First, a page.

Watching the tennis in January illustrated to me how crucial it is for the players to be structurally sound as well as in peak physical form. It is exactly the same for horses – it is hard enough to win at competition level at any time without any physical disadvantages getting in the way.

If you know what to look for, then when looking at a new horse, your eyes should start at ground level and work up. This will save you a lot of time and heartbreak, and ultimately save you a lot of money. Horses are an expensive luxury item, and to own a high maintenance horse is even more expensive.

Eliminate any horse from your consideration if it has any conformation problems.

A conformation problem is one that is bred into the horse and cannot be altered.

These conformation problems often cause lameness and ultimately shorten the competitive working life of the horse. The main conformation problems to look for are:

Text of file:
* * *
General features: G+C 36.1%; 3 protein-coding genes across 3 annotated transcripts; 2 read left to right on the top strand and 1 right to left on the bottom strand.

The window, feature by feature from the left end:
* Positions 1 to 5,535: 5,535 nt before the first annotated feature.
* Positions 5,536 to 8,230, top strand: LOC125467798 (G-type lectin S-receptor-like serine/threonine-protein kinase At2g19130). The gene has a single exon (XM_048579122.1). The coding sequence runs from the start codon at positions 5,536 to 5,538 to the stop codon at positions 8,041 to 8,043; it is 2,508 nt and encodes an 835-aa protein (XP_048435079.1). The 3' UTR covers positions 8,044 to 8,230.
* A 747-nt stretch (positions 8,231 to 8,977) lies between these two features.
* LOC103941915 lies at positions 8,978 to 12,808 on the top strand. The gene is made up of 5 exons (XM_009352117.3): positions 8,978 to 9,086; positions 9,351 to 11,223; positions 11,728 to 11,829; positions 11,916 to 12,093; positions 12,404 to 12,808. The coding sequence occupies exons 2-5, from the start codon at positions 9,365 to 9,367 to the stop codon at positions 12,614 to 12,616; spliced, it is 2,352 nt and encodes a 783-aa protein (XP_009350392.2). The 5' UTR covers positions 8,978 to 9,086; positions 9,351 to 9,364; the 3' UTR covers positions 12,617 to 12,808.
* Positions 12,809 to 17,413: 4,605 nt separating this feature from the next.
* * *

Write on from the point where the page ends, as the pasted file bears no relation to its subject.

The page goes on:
• Offset cannon bones

  • Base wide

  • Base narrow

  • Pigeon toes

  • Knock knees

  • Club foot

A trimming problem can look like a conformation problem, but can be resolved. The most common trimming problems are:

  • Cow hocked

  • Splay footed

  • Long toes

  • Low heels

  • Contracted heels

Nearly all of the above mentioned trimming problems are caused by not correctly balancing the hoof. Often a horse that is standing crooked can be bought cheaply and improved dramatically in value and performance simply by correctly balancing the feet. So it is important to recognise the difference between conformation problems and trimming problems.

A combination of conformation problem and trimming problem will exacerbate the problem, and may cause the horse to break down early. To give one example: offset canon bones cause toe out or toe in, and may result in lameness. The effects of this can be minimised by correctly balancing the feet, but conversely can be worsened by incorrect trimming.

The ideal conformation to look for is

  • Straight legs

  • Parallel hoof pastern angle

  • Standing straight behind

If you get into the habit of looking at every horse from the ground up, you will learn to automatically identify conformation problems and trimming problems before they become your problems.